Whether you keep your old insurance policies tucked away in alphabetical order in a filing cabinet or have lost them all together, there is always a chance they hold some sort of value to you, your business, and your future. From life insurance policies to industrial property insurance policies, the plans of yesterday can impact your future. In some cases, it could mean the difference of having a project financed or not. In other cases, it could mean losing out on the money you thought you were owed. Insurance policies hold their value much longer than you may think. As insurance archeologists, it’s our job to dig those old policies up and examine them.
Statutes of Limitation on Liability
Often times, insurance records remain relevant for much longer than you might imagine, which can lead to financial gains. One of the reasons your old insurance policies still hold value is that there simply is no statute of limitation on liability. What exactly does that mean? It means that an insurance provider is responsible for any damage that took place during the coverage periods, if the damage was covered by the policy, no matter when it is being claimed.
For example, when it comes to commercial general liability insurance, if the damage occurred during the policy years, then the policy provider is responsible for the claim. However, the good news for you is that since there was a policy and the policy covers the damage, the policy provider must cover the claim no matter what. Most forms of general liability insurance have no specific expiration date–making those old insurance documents more valuable than you could possibly imagine.
What’s in a rule?
As a standard rule in the insurance world, the older an insurance policy is, the less restrictive and valuable it is likely to be. Returning to the example of commercial general liability insurance above, if the policy was issued before 1970, it will likely not contain any pollution exclusions, which means that during the valid policy years, the policy holder may not be liable for pollution damage that took place during those years. Instead, the insurance provider may be held liable for the damages
As time moved forward, these pollution exclusions became tighter and tighter. By 1985, commercial general liability insurance policies contained the absolute pollution exclusion language, making the terms of the policy far less ambiguous and much easier to enforce. The impact of the absolute pollution exclusion , in the case of commercial general liability coverage, is increased value in older insurance policies in regards to third party property damage.
Beyond Soil and Groundwater Pollution Claims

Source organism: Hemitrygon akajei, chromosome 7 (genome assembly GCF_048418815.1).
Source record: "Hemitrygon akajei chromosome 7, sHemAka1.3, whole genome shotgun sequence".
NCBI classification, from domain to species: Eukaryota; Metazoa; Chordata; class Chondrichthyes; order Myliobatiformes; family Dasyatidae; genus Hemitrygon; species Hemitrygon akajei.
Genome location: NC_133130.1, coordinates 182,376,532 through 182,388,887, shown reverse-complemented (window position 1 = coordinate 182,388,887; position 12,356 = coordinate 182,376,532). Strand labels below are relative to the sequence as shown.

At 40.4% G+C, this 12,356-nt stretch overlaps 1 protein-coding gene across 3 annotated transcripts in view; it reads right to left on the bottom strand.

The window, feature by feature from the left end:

Soil and groundwater contamination is a common claim made against general liability insurance policies; however, it is not the only type of claim that can leverage old insurance coverage. In fact, multiple forms of liability claimshave seen a rise over the years:
- Asbestos Liability: Companies have gone bankrupt fighting the various asbestos liability cases. From apartments to office buildings, people were exposed to asbestos on a daily basis. The companies being held reliable for that exposure are expected to be feeling the repercussions until 2049. However, companies that may be threatened by multiple claims have the ability to dig into their insurance policies to find where they were covered and where they were not, thus protecting themselves with their old policies.
- CCA Liability: While many of the asbestos cases have been brought to fruition already, CCA litigation is still building steam. CCA stands for chromated copper arsenate, which was used in the process of pressure-treating wood. The issue is that arsenic can actually leak out of the wood used for various projects. Fortunately for some companies, turning to their old insurance policies to find coverage from the class action lawsuits being filed by homeowners and concerned citizens who came into contact with the treated wood. In some cases, older insurance policies may prove to protect the manufactures and distributors of CCA treated wood.
- Construction Defect Liability: Failure of construction to hold up as designed or as anticipated because of a faulty design, poor workmanship, subpar building materials, and geological failures. A builder’s liability policy will help to protect both the construction company and property owners if such failures were to arise.
So, the next time you’re cleaning out the filing cabinet, don’t be in a hurry to throw away old insurance policy papers and forms you might find. It’s imperative to keep in mind that at one point in time, all insurance forms were hard copies, meaning there is only a paper trail to follow. If you need those forms in the future, it can be difficult to trace them back to you or to prove that you had the coverage you need.
Insurance forms, no matter how outdated can be a saving grace for any business or organization.
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This blog is not meant to represent a legal opinion. Restorical is not a law firm and is unable to provide legal advice.